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State House Passes Bill That Could Undermine Covington Human Rights Ordinance

The Kentucky House of Representatives, by a wide margin, approved a bill that could undermine civil protections extended to gays and lesbians in Covington, Louisville, Lexington, and most recently, Vicco.

House Bill 279, dubbed the Religious Freedom Bill, allows Kentuckians to ignore laws and statutes that they perceive as violations of their religions. It reads, "Create a new section of KRS Chapter 446 to specify that government shall not burden a person's or religious organization's freedom of religion; protect the right to act or refuse to act on religious grounds; specify that government shall prove by clear and convincing evidence prove a compelling governmental interest in establishing a burden on the freedom of religion; specify what constitutes a burden."
 
An amendment was adopted to require that burden to a person's freedom of religion be "substantial". The words "religious organizations" were also removed.
 
After passing 82-7 Friday with widespread support from both Republicans and Democrats, the bill now heads to the State Senate. 
 
The American Civil Liberties Union of Kentucky is concerned and issued a statement Friday:

"And though laudable in its purpose, the bill, as currently drafted, would undermine existing civil rights protections in the Commonwealth.  It now moves on to the Senate.

If the Senate chooses to keep the bill’s current language, and not amend it to include specific protections for civil rights laws, a religious individual could claim an exemption from any law or policy that prohibits discrimination, leaving racial minorities, women, LGBT people and others without adequate protections.  We are particularly concerned that this bill could be used to undermine existing LGBT Fairness protections for individuals covered by local statutes in Louisville, Lexington, Covington and Vicco, Kentucky."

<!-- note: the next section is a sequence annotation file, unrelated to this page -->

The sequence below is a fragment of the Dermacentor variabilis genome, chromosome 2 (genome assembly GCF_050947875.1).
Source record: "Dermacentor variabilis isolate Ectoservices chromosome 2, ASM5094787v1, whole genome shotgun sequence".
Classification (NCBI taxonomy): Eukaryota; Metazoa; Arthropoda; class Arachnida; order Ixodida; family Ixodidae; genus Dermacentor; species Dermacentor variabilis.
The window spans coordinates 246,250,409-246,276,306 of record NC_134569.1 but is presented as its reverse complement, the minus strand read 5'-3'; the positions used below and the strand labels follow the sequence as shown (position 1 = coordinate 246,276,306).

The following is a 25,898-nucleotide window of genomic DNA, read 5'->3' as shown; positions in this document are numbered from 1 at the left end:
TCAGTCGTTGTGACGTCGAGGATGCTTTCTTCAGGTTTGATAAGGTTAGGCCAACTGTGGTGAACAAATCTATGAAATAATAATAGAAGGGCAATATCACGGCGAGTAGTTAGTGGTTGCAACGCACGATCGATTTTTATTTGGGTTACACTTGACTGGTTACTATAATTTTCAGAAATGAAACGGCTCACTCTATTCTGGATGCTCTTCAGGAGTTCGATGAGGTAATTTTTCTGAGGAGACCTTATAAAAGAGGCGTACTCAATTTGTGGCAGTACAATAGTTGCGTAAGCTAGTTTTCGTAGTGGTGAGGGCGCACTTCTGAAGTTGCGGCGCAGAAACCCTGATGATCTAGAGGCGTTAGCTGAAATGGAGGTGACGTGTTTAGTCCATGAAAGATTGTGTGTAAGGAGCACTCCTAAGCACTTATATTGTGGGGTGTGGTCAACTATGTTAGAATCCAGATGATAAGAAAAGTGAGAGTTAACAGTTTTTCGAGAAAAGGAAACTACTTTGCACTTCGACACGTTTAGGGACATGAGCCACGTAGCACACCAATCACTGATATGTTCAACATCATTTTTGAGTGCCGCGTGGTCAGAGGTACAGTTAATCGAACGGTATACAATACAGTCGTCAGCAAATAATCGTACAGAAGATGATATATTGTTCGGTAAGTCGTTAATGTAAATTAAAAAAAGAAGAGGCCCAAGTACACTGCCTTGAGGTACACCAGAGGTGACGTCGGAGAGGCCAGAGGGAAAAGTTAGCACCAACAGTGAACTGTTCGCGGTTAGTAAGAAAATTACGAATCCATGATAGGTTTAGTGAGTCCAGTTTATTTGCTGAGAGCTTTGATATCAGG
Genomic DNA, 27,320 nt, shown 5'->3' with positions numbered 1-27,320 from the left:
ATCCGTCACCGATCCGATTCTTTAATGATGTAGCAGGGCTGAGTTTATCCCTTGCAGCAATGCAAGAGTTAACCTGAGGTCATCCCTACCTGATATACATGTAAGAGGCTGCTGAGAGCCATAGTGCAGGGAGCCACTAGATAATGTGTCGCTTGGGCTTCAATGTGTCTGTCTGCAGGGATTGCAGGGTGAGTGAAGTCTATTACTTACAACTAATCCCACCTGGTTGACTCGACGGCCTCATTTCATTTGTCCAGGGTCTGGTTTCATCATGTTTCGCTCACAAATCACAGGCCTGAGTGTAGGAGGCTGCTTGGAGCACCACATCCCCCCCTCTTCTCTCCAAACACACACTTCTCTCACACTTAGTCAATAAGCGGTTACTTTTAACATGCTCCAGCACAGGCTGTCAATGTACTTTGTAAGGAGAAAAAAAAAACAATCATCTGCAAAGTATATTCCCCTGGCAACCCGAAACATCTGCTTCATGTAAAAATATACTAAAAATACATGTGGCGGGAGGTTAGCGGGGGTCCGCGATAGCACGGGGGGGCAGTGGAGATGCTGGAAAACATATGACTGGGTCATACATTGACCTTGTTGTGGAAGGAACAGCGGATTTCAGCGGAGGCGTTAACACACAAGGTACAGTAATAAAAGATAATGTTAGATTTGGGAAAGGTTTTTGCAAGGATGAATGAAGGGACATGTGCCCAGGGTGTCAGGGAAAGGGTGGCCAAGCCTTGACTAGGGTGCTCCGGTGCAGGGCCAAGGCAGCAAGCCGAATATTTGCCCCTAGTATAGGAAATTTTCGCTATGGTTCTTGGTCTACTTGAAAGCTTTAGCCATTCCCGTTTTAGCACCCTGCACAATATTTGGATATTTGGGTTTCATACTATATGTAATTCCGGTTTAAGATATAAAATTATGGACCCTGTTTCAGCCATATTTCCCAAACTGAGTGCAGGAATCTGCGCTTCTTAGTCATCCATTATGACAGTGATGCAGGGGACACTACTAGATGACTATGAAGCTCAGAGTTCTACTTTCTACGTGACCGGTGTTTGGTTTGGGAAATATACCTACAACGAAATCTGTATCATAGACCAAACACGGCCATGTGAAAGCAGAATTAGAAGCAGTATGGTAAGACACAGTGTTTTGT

According to the legislative record, the bill had many co-sponsors, including Republican Thomas Kerr, a Covington lawyer from Taylor Mill who represents that city and parts of central Kenton County. 
 
All representatives from the Northern Kentucky Legislative Caucus voted to approve the bill:
 
Democrats: Arnold Simpson (Covington), Dennis Keene (Wilder), Rick Rand (Bedford), Thomas McKee (Cynthiana)
 
Republicans: Brian Lindner (Dry Ridge), Sal Santoro (Florence), Diane St. Onge (Lakeside Park), Thomas Kerr (Taylor Mill/Covington), Addia Wuchner (Florence), Joe Fishcer (Ft. Thomas), Adam Koenig (Erlanger) 
 
See the full list of how legislators voted on HB 279: Click Here (PDF)
 
More from the ACLU of Kentucky: "The ACLU of Kentucky seeks modest amendments to ensure the bill strikes the proper balance between individuals’ religious freedom and others’ civil rights protections.  The ACLU seeks to protect the rights of individuals to worship, or not, as they choose, as well as the rights of others to receive civil rights protections by amending HB 279 to explicitly acknowledge that it does not authorize, nor serve as a defense to, religiously motivated actions that undermine civil rights protection.  We want to prevent religion from being used to defyany anti-discrimination laws-federal, state or local."
 
Written by Michael Monks, editor & publisher of The River City News
 
Photo: Downtown Covington, Kentucky/RCN file